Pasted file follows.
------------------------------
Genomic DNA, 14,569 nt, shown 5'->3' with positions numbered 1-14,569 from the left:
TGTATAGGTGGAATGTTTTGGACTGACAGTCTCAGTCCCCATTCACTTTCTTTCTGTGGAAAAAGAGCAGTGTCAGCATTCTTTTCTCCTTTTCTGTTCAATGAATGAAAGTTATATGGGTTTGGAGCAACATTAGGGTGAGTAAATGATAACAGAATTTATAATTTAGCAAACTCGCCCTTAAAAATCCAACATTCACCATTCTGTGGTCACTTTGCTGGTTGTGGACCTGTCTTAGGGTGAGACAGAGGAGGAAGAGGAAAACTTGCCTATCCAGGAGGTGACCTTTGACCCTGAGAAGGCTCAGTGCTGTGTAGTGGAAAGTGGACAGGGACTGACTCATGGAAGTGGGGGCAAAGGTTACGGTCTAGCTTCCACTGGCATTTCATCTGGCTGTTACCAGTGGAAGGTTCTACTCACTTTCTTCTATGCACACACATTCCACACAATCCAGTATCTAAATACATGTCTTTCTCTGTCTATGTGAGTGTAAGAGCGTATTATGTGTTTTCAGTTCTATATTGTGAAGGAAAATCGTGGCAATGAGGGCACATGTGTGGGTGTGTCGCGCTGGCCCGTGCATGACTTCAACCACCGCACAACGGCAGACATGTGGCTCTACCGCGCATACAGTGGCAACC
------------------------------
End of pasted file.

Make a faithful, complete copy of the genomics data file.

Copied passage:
Genomic DNA, 14,569 nt, shown 5'->3' with positions numbered 1-14,569 from the left:
TGTATAGGTGGAATGTTTTGGACTGACAGTCTCAGTCCCCATTCACTTTCTTTCTGTGGAAAAAGAGCAGTGTCAGCATTCTTTTCTCCTTTTCTGTTCAATGAATGAAAGTTATATGGGTTTGGAGCAACATTAGGGTGAGTAAATGATAACAGAATTTATAATTTAGCAAACTCGCCCTTAAAAATCCAACATTCACCATTCTGTGGTCACTTTGCTGGTTGTGGACCTGTCTTAGGGTGAGACAGAGGAGGAAGAGGAAAACTTGCCTATCCAGGAGGTGACCTTTGACCCTGAGAAGGCTCAGTGCTGTGTAGTGGAAAGTGGACAGGGACTGACTCATGGAAGTGGGGGCAAAGGTTACGGTCTAGCTTCCACTGGCATTTCATCTGGCTGTTACCAGTGGAAGGTTCTACTCACTTTCTTCTATGCACACACATTCCACACAATCCAGTATCTAAATACATGTCTTTCTCTGTCTATGTGAGTGTAAGAGCGTATTATGTGTTTTCAGTTCTATATTGTGAAGGAAAATCGTGGCAATGAGGGCACATGTGTGGGTGTGTCGCGCTGGCCCGTGCATGACTTCAACCACCGCACAACGGCAGACATGTGGCTCTACCGCGCATACAGTGGCAACC